In 1995, Budda Amplification made its debut with the Twinmaster Ten, a stripped-down, no-frills 18-watt combo designed to keep up with full stacks in terms of tone and volume.
The amp made a triumphant first appearance at a NAMM show, when 65 units were ordered despite the fact that company founders Jeff Bober and Scot Sier weren’t set up to build them! Still, they were obviously enthused by the reception for their simple little amp that offered so much of what amp geeks seek – great tone in a no-nonsense single-channel amp with no reverb and a passive two-band EQ.
The Twinmaster’s success put Budda on the map and allowed the company to grow (its Superdrive II is a direct evolution of the design, consisting of 18-, 30-, 45- and 80-watt amps in 1×12″ or 2×12″ combos, as well as head versions). To commemorate, Bober and Sier recently began offering a 10th Anniversary Twinmaster Ten, a limited-edition reproduction that stays faithful to the original’s class A/B circuit design, with more high-end accoutrement in the cabinet and chassis.
The “bling” factor with the 10th Anniversary Twinmaster (our test model, by the way, was #001 of 100!) starts immediately upon its unboxing, with the slip cover made of ultra-soft garment-quality leather, dyed to match the company’s signature purple and with double-stitched seams. The theme purple leather vintage-style handle protrudes, as if to offer a kind handshake, and with the cover off, you immediately notice the hand-cut/formed purple leather cabinet corners, custom purple Beluga vinyl covering, a purple-anodized mirror faceplate, purple-anodized tube shields for the 12AX7s (!), and the “der rigeur” purple Budda plaque and purple jewel light.
The fit and finish were as good as you’ll find – seams were clean and tight, and even the inside of the cabinet was covered with black-diamond-pattern cloth and finished with a signed and numbered ID plaque.
But while the Anniversary Twinmaster certainly brings the fluff, it is, of course, mostly about the nuts and bolts that produce tone…
Loaded with a pair of Groove Tubes EL84s, a Groove Tubes 5U4 rectifier tube, and a pair of select Sovtek Tube 12AX7 preamp tubes, point-to-point hand wiring with high-quality components and transformers, and one of Budda’s custom Phat Twelve 12″ ceramic magnet speakers wired with a Monster cable lead, it would certainly appear the Budda has all the right stuff, including a lightweight pine cabinet with dovetailed corners and a plywood baffle.
The amp’s control layout is straightforward; one Hi Gain input, one Normal input, Volume, Bass and Treble, power and standby switches, post-preamp effects loop in/out jacks with a slave output, and two speaker output jacks with an impedance switch.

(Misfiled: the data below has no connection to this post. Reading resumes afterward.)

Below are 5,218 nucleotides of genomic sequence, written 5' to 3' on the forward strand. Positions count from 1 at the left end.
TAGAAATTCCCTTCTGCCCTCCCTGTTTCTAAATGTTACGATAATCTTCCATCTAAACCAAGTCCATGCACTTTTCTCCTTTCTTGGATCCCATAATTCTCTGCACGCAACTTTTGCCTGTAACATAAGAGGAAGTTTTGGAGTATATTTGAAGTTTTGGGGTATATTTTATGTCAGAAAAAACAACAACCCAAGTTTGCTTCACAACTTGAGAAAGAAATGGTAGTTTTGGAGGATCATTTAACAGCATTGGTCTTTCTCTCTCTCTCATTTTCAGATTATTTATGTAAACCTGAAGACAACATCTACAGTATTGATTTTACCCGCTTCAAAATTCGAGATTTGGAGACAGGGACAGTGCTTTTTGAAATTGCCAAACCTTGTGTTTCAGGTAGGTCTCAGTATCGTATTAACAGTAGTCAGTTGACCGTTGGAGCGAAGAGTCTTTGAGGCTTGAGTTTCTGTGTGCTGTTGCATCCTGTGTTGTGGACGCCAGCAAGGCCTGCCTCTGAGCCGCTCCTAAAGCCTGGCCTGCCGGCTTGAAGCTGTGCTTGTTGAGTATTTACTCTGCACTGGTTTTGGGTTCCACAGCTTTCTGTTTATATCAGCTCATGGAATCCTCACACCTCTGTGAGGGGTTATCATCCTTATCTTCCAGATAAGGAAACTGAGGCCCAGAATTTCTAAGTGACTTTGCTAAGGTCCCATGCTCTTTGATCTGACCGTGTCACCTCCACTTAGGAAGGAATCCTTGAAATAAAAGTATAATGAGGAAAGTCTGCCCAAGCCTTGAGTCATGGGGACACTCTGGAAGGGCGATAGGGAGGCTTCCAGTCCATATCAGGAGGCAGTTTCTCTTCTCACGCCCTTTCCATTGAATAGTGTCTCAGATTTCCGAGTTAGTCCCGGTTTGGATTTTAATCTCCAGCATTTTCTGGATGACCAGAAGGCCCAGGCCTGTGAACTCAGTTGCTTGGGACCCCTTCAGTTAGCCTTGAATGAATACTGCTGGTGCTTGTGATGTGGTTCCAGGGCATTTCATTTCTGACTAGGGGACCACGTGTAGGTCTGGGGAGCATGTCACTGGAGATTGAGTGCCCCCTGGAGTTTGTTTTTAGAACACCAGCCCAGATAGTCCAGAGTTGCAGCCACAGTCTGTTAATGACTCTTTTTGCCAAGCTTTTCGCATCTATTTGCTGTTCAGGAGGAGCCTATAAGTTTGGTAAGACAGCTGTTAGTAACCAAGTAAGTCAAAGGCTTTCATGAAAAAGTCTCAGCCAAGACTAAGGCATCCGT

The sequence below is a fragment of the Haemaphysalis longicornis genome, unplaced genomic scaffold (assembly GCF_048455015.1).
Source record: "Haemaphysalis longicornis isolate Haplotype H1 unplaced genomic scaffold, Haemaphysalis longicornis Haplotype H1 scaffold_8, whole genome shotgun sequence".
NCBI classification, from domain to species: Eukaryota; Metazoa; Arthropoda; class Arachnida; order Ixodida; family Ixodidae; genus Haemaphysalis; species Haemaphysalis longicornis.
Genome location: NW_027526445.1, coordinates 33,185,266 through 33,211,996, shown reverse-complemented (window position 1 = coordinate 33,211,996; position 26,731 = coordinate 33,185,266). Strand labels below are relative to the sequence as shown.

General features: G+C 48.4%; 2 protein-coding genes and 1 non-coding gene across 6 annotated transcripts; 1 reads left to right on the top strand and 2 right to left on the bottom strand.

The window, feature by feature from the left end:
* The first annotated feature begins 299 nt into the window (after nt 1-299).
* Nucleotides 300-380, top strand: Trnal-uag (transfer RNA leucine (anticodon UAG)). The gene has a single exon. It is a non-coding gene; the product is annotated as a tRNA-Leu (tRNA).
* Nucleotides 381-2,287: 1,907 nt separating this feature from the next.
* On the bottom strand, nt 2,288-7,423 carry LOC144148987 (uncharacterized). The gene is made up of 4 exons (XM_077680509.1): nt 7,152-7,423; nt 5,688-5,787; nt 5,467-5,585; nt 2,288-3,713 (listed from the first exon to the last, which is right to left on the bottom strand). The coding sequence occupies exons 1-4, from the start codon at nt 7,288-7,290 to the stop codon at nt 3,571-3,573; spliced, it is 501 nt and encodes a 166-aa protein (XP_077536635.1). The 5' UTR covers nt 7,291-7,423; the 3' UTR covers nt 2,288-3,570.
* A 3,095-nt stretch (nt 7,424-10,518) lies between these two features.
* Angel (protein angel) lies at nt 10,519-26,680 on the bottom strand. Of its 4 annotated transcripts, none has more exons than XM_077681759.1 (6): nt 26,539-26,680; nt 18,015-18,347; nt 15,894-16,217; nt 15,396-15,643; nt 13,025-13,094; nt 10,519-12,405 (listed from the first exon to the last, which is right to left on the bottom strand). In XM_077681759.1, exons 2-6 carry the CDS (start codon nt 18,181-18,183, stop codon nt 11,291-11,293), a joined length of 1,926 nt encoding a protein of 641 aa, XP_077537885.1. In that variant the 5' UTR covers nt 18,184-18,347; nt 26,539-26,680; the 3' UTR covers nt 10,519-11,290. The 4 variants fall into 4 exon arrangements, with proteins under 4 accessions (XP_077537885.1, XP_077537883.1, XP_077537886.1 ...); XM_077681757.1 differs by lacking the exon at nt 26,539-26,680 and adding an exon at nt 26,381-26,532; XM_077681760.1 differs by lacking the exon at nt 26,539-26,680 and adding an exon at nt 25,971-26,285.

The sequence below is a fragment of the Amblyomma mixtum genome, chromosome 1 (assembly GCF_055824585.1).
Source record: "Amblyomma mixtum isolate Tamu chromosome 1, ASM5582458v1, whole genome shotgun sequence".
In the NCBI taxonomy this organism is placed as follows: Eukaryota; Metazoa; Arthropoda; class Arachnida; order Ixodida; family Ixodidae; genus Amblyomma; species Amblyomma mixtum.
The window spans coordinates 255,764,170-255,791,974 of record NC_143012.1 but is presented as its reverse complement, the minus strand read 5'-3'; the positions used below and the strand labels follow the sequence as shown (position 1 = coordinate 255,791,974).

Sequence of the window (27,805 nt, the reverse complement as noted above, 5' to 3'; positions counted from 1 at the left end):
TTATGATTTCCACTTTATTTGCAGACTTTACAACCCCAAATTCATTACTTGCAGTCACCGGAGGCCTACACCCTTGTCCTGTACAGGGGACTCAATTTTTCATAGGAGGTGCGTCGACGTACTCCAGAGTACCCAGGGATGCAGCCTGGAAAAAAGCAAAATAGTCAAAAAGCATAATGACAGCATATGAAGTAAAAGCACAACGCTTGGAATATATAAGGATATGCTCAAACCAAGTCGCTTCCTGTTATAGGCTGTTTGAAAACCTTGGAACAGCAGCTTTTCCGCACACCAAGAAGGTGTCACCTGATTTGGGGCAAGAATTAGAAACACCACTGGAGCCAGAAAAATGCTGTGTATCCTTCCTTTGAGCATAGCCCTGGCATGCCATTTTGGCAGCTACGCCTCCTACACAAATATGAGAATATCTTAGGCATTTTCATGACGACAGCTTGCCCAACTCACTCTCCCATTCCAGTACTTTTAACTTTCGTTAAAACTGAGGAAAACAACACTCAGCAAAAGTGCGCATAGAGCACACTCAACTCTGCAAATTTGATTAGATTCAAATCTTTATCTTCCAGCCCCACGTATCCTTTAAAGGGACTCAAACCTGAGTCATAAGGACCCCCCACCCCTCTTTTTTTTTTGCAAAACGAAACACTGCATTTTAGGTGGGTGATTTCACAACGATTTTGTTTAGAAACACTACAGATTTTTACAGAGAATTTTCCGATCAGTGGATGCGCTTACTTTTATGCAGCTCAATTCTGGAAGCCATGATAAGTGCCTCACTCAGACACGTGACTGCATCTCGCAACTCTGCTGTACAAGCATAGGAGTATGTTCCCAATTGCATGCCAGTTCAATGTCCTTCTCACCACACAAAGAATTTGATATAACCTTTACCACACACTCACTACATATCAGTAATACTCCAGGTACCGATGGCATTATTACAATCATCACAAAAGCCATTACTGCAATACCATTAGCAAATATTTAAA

We tested the 10th Anniversary Twinmaster using a pair of Hamers; a Daytona with Rio Grande single-coils and a Studio Custom with Seymour Duncan ’59 humbuckers. With the Studio Custom plugged into the Hi Gain input and the volume set a little past halfway, we experienced one very sweet, very crunchy overdrive with pleasant, complex overtones and plenty of natural power-tube sustain. Low-end response was tight, midrange was present and even, but not over-the-top, and there was high-end bite to make single notes jump.
Even with the Volume control nearly dimed, the amp didn’t so much as hint at wash out or softening. Rather, it stayed tight and controllable – and incredibly loud for an 18-watter. In fact, if someone told you it was a 50-watter, you’d say, “Man, it’s loud for a 50-watter!” But the Budda does a superlative job of getting its EL84 power tubes cooking to produce that sweet overdrive tone that just plain melts our butter!
Turning down the Studio Custom’s volume to about half introduced us to the Twinmaster’s clean tone, which was remarkably lively, with a nice jangle on the top. With the guitar’s pickup selector in the middle position and both volume controls rolled down, the tone was crystal clear, but still complex where so many high-gain amps tend to get dark and lifeless.
With the Daytona plugged into the Normal input, the Volume at about 3/4, and only slight adjustment to the tone controls (bumped up lows and tweaked down highs) we again had a sweet, crunchy, complex tone that responded very well to the slightly overwound Rio Grande single-coils, with a host of sizzling highs and aggressive mids. The Normal input has enough overdrive punch for blues and crunchy rock rhythm work, and it cleans up more readily than the Hi Gain input.
With the tone cleaned up (again by simply backing down the guitar’s Volume controls) the Daytona produced a punchy clean tone with nice shimmer to the top, and tight lows.
We tested the effects loop by patching in an Electro-Harmonix Holy Grail reverb pedal, and the Twinmaster produced excellent results, with no noticeable insertion or tone loss. But reverb through the Twinmaster seems a bit frivolous, given its lively tone. This is truly a “no effects necessary” unit. Its open, natural sound and complex overtones – whether we dialed it in for dirty or clean – worked extremely well with single-coils and humbuckers, allowing the natural tone of each guitar to come out.
Budda’s 10th Anniversary Twinmaster Ten is truly one cool-looking limited-edition collector’s piece that sounds as good as it looks – maybe better.
Price $4,995 (retail).
Contact Budda Amplification, 60 Tehama, First Floor, San Francisco, CA 94105; phone (877) 866-34329; budda.com.
This article originally appeared in VG‘s Oct. ’06 issue. All copyrights are by the author and Vintage Guitar magazine. Unauthorized replication or use is strictly prohibited.